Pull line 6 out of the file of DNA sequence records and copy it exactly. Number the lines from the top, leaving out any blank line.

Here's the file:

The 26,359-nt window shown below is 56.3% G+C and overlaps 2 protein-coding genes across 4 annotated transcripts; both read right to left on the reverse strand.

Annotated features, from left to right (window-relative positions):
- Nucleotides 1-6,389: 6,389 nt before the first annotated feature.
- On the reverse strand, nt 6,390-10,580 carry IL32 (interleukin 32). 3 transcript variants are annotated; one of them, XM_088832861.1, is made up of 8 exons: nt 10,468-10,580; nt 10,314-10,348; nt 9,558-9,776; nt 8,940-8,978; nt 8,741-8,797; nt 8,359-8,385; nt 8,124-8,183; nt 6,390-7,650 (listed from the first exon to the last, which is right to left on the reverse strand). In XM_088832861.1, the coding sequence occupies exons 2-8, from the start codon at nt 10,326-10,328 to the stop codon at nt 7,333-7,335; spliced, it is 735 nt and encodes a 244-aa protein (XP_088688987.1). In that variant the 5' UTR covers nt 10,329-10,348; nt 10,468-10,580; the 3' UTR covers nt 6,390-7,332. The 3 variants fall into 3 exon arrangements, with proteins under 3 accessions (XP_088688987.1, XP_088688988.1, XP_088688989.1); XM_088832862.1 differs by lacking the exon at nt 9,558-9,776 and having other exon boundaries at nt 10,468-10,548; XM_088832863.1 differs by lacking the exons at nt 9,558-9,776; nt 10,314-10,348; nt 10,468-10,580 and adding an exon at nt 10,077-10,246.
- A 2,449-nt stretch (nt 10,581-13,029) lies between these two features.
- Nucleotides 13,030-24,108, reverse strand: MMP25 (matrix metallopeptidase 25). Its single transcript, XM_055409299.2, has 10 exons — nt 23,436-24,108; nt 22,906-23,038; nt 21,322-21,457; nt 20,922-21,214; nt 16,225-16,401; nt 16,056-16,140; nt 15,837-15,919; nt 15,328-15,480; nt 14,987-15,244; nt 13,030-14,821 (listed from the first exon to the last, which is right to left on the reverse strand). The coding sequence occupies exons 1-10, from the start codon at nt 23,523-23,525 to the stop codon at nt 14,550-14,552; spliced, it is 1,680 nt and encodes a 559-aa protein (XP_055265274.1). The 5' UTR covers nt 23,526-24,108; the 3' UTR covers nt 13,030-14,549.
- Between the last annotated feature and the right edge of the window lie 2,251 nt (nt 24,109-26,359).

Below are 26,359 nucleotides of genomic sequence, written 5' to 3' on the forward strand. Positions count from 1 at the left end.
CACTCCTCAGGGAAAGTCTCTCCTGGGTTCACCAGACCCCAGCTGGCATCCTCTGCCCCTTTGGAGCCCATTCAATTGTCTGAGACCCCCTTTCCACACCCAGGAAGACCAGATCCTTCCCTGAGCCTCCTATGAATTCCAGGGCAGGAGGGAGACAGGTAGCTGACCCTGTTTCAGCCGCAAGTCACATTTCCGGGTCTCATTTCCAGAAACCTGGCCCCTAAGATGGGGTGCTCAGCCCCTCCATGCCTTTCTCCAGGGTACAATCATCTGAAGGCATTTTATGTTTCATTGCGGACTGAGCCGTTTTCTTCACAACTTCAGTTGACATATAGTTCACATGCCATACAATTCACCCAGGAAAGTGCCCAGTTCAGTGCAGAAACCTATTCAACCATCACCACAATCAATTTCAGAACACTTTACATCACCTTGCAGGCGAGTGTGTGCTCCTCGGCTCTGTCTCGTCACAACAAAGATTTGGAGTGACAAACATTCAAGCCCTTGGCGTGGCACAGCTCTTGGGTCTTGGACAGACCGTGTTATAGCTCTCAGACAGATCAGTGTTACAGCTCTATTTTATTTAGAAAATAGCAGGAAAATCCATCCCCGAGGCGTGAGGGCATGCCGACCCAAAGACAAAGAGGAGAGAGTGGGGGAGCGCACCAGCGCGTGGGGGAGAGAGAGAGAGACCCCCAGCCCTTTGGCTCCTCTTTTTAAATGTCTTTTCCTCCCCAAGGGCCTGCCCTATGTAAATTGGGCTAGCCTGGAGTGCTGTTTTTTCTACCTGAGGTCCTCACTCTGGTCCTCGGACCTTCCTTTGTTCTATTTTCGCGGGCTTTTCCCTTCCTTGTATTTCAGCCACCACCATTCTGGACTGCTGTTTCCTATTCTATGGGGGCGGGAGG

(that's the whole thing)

- Nucleotides 13,030-24,108, reverse strand: MMP25 (matrix metallopeptidase 25). Its single transcript, XM_055409299.2, has 10 exons — nt 23,436-24,108; nt 22,906-23,038; nt 21,322-21,457; nt 20,922-21,214; nt 16,225-16,401; nt 16,056-16,140; nt 15,837-15,919; nt 15,328-15,480; nt 14,987-15,244; nt 13,030-14,821 (listed from the first exon to the last, which is right to left on the reverse strand). The coding sequence occupies exons 1-10, from the start codon at nt 23,523-23,525 to the stop codon at nt 14,550-14,552; spliced, it is 1,680 nt and encodes a 559-aa protein (XP_055265274.1). The 5' UTR covers nt 23,526-24,108; the 3' UTR covers nt 13,030-14,549.